We did our first trial, a double‑blind prospective trial in a group of people with severe treatment‑resistant depression. We had some good results with that, and that led to this most recent study where we actually gave different dosages of nitrous oxide, 0%, 25%, and 50%. We found that 25% and 50% seemed to have roughly equivalent antidepressant effects.
There's some evidence from the basic science studies done in Zorumski and Mennerick's lab that the percentage of nitrous oxide that would be required would be considerably less than 50%.
Fifty percent is the approximate dosage that dentists give for anxiety with dental procedures, but we were noticing when we did the first trial at 50% that a pretty significant percentage of the patients, probably about 5, 10% were experiencing fairly severe nausea. A couple of patients developed vomiting.
We thought it would be good to better define what would be the optimal dose or would be a better tolerated dose. We did this trial. Again, this was a double‑blind prospective trial, so neither the patients or the raters knew who was getting what dose. Only the anesthesiologist knew.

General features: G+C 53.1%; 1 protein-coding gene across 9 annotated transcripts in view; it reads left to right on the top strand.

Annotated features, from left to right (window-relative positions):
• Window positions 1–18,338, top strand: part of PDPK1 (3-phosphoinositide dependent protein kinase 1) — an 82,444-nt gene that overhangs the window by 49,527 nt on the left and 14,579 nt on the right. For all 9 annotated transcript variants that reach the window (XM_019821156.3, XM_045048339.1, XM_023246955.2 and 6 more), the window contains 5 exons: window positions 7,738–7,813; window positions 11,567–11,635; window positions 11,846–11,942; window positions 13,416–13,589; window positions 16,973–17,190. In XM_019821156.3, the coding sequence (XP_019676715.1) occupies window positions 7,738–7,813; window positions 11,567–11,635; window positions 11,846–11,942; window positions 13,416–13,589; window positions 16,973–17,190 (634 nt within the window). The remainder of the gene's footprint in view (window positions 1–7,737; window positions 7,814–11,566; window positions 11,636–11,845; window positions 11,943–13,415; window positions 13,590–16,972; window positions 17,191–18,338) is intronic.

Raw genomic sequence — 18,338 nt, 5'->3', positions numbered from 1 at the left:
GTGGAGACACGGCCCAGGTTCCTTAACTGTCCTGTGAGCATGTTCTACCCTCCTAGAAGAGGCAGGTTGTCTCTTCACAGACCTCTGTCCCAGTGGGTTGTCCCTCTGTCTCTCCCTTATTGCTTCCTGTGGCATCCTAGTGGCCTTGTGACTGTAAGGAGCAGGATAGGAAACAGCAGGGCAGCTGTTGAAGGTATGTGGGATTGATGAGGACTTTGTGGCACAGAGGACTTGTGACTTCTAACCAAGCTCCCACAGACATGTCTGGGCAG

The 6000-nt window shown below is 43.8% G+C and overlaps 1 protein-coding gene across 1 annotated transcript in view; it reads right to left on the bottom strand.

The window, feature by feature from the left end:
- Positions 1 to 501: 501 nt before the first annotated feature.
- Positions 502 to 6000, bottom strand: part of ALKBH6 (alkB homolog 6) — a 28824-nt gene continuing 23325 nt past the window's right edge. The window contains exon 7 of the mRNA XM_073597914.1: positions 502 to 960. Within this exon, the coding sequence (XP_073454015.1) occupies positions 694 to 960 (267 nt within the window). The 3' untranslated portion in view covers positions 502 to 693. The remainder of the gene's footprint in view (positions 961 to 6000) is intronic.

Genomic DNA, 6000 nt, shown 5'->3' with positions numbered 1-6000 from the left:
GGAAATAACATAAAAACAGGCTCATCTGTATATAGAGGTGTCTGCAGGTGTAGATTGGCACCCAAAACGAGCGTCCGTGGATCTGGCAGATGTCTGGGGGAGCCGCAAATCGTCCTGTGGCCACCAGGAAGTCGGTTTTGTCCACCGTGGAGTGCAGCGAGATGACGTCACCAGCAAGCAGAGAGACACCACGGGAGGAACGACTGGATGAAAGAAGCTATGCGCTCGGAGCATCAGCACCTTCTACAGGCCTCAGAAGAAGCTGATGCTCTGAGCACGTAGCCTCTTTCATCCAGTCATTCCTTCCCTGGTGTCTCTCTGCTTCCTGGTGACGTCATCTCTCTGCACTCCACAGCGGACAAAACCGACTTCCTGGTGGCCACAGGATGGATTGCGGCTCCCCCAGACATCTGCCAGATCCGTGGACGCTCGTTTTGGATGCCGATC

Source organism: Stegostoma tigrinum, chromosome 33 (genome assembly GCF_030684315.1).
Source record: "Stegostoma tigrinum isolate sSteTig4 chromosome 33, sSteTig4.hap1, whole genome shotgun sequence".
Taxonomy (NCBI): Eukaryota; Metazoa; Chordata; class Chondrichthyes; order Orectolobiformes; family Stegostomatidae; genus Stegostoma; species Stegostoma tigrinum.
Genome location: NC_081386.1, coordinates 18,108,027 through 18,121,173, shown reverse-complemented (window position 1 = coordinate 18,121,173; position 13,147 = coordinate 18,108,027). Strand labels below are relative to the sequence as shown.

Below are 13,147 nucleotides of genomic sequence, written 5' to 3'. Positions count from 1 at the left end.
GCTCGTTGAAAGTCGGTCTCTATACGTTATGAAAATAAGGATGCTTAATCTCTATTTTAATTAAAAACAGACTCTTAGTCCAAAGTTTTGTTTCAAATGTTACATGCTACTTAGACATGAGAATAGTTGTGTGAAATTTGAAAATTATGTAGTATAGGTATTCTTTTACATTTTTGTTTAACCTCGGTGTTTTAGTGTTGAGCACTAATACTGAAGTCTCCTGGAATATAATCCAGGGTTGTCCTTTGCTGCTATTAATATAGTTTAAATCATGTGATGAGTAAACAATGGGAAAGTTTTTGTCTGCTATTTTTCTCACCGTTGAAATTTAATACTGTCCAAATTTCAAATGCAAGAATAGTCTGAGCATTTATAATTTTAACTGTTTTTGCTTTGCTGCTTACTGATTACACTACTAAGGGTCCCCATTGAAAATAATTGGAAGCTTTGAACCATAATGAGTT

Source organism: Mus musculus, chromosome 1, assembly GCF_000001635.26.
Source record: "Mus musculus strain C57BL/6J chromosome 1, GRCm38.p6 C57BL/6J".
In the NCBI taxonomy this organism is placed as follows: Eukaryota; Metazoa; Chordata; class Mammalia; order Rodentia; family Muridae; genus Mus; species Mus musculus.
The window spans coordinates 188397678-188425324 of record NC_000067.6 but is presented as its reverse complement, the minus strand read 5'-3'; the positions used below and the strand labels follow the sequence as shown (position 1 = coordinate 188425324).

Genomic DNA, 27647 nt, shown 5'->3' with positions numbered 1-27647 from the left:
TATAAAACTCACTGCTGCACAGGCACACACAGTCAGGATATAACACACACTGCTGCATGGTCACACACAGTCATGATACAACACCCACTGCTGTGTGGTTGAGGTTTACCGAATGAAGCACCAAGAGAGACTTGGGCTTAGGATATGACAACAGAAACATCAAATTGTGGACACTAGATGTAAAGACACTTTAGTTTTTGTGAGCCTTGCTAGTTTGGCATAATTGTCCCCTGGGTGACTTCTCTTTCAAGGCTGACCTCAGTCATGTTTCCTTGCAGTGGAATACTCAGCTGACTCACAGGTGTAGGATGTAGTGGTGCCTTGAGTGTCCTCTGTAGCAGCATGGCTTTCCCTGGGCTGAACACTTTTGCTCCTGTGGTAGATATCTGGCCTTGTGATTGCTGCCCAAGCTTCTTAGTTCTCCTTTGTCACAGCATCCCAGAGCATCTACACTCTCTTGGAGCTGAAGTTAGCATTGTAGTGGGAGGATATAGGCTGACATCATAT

The other thing that we found interesting from the first trial is that the antidepressant effects linger on well beyond the day that you give the treatment. In that first trial, we only gave two weeks separation between placebo and 50%. The second trial, we decided to give an entire month so that we wouldn't get any residual carryover from one treatment to the next.
Probably the most significant finding...There were several findings that were pretty key. One was that 25 and 50% had roughly equivalent efficacy over the course of the entire two weeks that we observed these patients. We knew that 25% likely was going to have some benefit, but we didn't expect it to be about the same as 50%.